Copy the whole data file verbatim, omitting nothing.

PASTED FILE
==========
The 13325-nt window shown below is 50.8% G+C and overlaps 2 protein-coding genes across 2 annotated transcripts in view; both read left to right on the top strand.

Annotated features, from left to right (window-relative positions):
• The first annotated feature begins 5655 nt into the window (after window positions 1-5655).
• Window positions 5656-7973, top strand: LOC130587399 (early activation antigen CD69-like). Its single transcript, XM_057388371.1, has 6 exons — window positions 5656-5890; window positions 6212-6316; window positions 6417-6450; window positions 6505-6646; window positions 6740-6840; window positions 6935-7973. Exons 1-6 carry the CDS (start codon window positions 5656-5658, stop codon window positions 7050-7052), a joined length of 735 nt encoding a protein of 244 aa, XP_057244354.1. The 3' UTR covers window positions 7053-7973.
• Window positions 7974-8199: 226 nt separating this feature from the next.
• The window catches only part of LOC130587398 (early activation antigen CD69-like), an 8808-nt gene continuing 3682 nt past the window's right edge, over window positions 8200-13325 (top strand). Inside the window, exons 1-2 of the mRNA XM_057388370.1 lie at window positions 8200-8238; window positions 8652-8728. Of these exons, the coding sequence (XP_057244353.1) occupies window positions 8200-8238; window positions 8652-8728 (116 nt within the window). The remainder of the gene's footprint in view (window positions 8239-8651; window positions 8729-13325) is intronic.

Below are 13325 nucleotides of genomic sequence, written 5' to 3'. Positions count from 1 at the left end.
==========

The 13325-nt window shown below is 50.8% G+C and overlaps 2 protein-coding genes across 2 annotated transcripts in view; both read left to right on the top strand.

Annotated features, from left to right (window-relative positions):
• The first annotated feature begins 5655 nt into the window (after window positions 1-5655).
• Window positions 5656-7973, top strand: LOC130587399 (early activation antigen CD69-like). Its single transcript, XM_057388371.1, has 6 exons — window positions 5656-5890; window positions 6212-6316; window positions 6417-6450; window positions 6505-6646; window positions 6740-6840; window positions 6935-7973. Exons 1-6 carry the CDS (start codon window positions 5656-5658, stop codon window positions 7050-7052), a joined length of 735 nt encoding a protein of 244 aa, XP_057244354.1. The 3' UTR covers window positions 7053-7973.
• Window positions 7974-8199: 226 nt separating this feature from the next.
• The window catches only part of LOC130587398 (early activation antigen CD69-like), an 8808-nt gene continuing 3682 nt past the window's right edge, over window positions 8200-13325 (top strand). Inside the window, exons 1-2 of the mRNA XM_057388370.1 lie at window positions 8200-8238; window positions 8652-8728. Of these exons, the coding sequence (XP_057244353.1) occupies window positions 8200-8238; window positions 8652-8728 (116 nt within the window). The remainder of the gene's footprint in view (window positions 8239-8651; window positions 8729-13325) is intronic.

Below are 13325 nucleotides of genomic sequence, written 5' to 3'. Positions count from 1 at the left end.